I've learned to get by with lip reading, but phone conversations have long been a source of anxiety for me. My mouth goes dry and my mind goes blank. When masks became a regular thing, I did not expect the physical stress it would cause me not to see other people’s lips. I would literally feel myself tensing when someone with a mask would try to talk to me. The words, already so hard for me to understand, would be all muffled and impossible to decipher.
People are not always considerate about it. When I have to mention on a business call that I’m hard of hearing, some make no effort to raise their voice. I'm left frustrated and confused and ready to end the call before I even get what I need. Others—even friends and family—show their impatience at having to repeat something once, twice, or even three times. Sometimes I catch them rolling their eyes or sighing. It hurts, I won’t deny it. I feel like a bother. And it’s frustrating to always feel like I’m missing something.
I don't say all that to complain or make you pity me. I don't need that! I've learned to adapt and I'm getting better at using the phone. Thanks to a family friend, I was able to get hearing aids after years of going without. The new ones I've just received have made a real difference. I embrace my differences and use my disability to show compassion to others who may struggle with an imperfection or flaw. I try to take what I've learned and pass it on to others.
But I also want to speak to you about kindness and consideration. If you think about it, the majority of us have something we struggle with. Hearing loss. Arthritis. Learning disorders. Anxiety. Vision impairment. Mental disorders. Heart problems. The list goes on and on. Our bodies are imperfect, prone to failing us. No one has a perfectly working body. That will only come when we finally step into Heaven. Which means some people will have special needs. Some might need a little extra help or patience or consideration. But we all feel just as deeply as the healthy ones.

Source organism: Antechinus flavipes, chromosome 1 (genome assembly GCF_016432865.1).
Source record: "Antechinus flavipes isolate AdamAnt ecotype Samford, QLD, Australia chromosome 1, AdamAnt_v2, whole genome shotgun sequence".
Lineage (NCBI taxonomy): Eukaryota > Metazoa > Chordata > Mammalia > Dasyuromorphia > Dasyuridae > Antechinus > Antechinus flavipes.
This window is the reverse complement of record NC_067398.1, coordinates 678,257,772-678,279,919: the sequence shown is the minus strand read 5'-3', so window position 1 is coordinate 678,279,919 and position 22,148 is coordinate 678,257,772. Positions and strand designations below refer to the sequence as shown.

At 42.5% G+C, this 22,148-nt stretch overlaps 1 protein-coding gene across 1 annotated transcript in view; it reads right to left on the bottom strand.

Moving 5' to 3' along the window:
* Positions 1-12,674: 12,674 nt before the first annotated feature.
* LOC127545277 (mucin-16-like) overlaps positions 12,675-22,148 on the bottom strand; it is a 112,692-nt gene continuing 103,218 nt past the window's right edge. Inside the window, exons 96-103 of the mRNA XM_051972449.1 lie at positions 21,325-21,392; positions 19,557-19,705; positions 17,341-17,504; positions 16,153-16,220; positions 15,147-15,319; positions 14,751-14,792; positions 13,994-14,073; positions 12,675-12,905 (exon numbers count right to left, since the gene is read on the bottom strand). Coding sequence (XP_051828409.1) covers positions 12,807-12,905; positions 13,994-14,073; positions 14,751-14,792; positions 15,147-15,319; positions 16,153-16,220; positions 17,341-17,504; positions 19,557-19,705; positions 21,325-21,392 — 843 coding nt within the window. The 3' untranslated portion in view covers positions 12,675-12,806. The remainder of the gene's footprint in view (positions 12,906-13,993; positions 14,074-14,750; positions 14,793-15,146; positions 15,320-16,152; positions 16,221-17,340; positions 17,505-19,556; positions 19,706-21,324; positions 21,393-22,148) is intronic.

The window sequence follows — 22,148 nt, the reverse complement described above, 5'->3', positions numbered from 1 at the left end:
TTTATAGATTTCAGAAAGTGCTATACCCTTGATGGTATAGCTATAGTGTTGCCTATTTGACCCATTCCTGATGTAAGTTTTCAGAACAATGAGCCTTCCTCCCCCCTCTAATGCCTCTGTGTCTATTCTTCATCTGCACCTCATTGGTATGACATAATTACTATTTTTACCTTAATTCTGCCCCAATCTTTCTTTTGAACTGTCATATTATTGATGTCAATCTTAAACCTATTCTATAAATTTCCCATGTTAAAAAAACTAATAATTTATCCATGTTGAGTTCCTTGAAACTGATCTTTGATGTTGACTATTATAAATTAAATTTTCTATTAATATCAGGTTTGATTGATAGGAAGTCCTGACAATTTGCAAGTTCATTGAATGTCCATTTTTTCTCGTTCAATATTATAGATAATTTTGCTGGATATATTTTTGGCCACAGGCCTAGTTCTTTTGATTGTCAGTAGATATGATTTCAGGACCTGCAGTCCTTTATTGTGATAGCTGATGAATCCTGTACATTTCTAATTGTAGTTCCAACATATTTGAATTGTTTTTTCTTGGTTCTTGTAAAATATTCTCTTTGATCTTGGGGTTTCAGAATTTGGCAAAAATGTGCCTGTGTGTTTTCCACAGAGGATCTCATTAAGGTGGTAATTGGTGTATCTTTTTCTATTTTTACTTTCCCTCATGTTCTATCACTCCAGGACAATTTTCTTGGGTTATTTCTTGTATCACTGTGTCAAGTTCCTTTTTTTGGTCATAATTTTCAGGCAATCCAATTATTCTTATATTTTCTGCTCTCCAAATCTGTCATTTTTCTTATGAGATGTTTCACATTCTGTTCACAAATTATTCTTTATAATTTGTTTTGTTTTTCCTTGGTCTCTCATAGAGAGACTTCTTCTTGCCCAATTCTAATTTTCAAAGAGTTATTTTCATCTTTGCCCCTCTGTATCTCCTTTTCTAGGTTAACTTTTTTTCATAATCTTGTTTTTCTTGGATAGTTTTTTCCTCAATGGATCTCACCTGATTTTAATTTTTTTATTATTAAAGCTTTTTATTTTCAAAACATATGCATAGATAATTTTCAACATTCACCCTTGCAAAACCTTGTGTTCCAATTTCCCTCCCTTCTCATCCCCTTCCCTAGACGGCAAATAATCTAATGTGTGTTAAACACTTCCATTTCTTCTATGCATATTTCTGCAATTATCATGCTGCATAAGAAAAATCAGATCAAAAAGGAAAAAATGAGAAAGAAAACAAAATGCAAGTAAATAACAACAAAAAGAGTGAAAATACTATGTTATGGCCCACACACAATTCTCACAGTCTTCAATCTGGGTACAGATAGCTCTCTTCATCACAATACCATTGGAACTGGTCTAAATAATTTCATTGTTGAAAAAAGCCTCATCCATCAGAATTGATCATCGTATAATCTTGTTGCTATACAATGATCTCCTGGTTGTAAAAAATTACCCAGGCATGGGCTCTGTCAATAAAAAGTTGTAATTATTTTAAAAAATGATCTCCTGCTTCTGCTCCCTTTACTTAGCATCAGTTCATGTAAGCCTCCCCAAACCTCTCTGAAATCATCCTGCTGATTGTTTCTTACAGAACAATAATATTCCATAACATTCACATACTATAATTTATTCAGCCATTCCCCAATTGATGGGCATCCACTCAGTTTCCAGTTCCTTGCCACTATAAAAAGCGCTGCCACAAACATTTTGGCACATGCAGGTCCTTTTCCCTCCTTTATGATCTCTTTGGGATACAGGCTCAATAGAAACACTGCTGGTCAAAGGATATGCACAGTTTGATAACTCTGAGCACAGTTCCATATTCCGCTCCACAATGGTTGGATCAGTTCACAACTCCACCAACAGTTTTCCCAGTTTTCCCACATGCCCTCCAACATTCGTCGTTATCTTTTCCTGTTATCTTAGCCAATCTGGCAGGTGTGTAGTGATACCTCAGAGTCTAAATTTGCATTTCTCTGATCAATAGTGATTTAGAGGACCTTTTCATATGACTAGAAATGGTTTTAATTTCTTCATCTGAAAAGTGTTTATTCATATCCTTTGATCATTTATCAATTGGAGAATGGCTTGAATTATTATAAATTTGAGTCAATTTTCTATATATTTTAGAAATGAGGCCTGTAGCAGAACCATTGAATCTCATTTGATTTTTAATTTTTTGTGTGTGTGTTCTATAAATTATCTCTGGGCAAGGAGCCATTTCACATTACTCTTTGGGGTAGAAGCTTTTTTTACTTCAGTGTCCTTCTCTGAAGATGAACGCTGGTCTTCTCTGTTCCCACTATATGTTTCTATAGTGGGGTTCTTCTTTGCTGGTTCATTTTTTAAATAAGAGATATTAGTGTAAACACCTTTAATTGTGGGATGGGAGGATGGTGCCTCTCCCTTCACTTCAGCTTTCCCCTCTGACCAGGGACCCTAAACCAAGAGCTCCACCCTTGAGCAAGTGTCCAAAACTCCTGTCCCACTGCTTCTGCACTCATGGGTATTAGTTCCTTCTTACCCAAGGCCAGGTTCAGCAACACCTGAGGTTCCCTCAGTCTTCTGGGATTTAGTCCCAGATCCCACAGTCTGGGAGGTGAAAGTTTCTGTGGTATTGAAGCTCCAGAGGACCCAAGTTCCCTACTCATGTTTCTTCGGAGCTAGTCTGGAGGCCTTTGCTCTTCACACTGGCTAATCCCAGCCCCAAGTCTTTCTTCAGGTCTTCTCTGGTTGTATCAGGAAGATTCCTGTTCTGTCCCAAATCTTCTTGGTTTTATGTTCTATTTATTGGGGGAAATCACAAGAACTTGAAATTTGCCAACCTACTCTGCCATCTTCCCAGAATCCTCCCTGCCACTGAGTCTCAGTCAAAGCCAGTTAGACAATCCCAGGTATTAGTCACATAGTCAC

Words can hurt, but so can facial expressions and actions. So, next time you encounter someone who may not be able to do something as well as you, slow down just a bit and consider their hearts and feelings.
I have learned that just because someone has a disability--even one much more profound than mine--it doesn't have to limit them. My heroes are Sue Thomas and Deanne Bray. Both ladies are completely deaf but lead full, active lives. Sue is a motivational speaker and continues to inspire others as she faces multiple sclerosis and now cancer. (Please keep this dear woman in your prayers.) Deanne is a busy actress and starred in one of my all-time favorite TV shows, Sue Thomas, F.B.Eye. She is bilingual in ASL and English. Both ladies are able to communicate with both the deaf and the hearing with sign language, lip reading, and speaking. In my mind, if they can accomplish so much, who am I to complain about my partial hearing loss?
God has a purpose for each of us, even if we are flawed. Even if He chooses to give us a weakness to live with. It could be that we are put in this place to be an encouragement for someone else, like Sue and Deanna were for me. It could be that He has something He wants us to learn or accomplish. We may never know His intention. But if we trust in Him and live in expectancy, He will do beautiful and amazing things through us--no matter our disability or differences or difficulties.
So, be kind and considerate to others. Show God's love through your life and actions. They might be really struggling and feeling discouraged. You never know what God wants to do in someone else's life. And you never know when you might be the one hoping for someone to show kindness and respect and consideration.
In His Grip!